One thing many programmers ignore is soft skills, like email writing, focusing on career growth, and improving themselves. This is a great book from John Sonmez and if you feel that you are stuck in your career or want to give it a boost this year, this is the book you should read.

6. Database Design for Mere Mortals

One of the oldest, but best books on database design out there, I love to find a good, old book that is still relevant. If you are interested in learning database design or want to improve your database modeling, this provides a good starting point. If you need more recommendations, please see my full list of database design books here.

And if you want to combine your learning with an online course, you can also join The Complete SQL Bootcamp by Jose Portilla.

7. Making Java Groovy

Last year, I got a chance to work with Groovy a little bit, and this was the first book I read to learn it. If you decide to learn Groovy this year, this book provides a good foundation from a Java programmer's perspective. It gives you just enough information to bring you up to speed without giving you unnecessary details that you might not understand at the start.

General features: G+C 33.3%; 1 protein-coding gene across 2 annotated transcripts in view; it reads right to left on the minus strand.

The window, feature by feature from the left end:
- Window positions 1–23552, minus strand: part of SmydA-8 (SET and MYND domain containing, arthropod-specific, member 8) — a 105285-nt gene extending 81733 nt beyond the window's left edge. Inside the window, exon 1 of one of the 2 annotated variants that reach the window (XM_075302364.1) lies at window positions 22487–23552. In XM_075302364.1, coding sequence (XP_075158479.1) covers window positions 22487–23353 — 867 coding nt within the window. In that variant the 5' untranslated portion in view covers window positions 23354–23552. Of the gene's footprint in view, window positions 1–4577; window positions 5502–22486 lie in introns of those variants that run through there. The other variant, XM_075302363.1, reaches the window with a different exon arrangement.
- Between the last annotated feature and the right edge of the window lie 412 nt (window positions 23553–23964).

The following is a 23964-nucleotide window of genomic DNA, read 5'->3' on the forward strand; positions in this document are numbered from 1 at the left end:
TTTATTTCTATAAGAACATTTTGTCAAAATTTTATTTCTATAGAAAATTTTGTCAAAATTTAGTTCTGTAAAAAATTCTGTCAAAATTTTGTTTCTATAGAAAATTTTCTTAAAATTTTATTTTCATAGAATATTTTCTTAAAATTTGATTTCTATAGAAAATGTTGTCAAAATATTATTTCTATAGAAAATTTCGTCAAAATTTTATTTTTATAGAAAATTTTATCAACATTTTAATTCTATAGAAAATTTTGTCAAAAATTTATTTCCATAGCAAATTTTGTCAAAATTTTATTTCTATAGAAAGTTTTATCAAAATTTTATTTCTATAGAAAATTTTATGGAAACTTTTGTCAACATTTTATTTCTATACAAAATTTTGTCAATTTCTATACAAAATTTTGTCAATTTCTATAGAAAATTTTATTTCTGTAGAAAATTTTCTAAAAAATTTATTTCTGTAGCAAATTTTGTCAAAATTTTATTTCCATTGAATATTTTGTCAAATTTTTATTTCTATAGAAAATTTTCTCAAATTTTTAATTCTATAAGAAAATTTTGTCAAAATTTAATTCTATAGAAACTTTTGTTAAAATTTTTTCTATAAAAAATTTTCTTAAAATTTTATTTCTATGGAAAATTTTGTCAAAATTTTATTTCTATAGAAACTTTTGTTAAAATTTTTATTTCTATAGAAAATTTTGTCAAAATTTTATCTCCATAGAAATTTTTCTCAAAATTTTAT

8. Groovy in Action, Second Edition

This was the second book I read on Groovy in 2017. Even though Making Java Groovy is good to start with, it's not comprehensive, and once you learn the basics of Groovy and write a couple of Groovy scripts, you need more detailed information. That's where this book rocks. If you are learning Groovy then you can refer to this book.

9. TCP/IP Illustrated

This is one of the books I enjoyed least, but I still found it very useful. I have yet to finish with this one, but if you have to go deep into TCP/IP, this is the book to read.

10. UML Distilled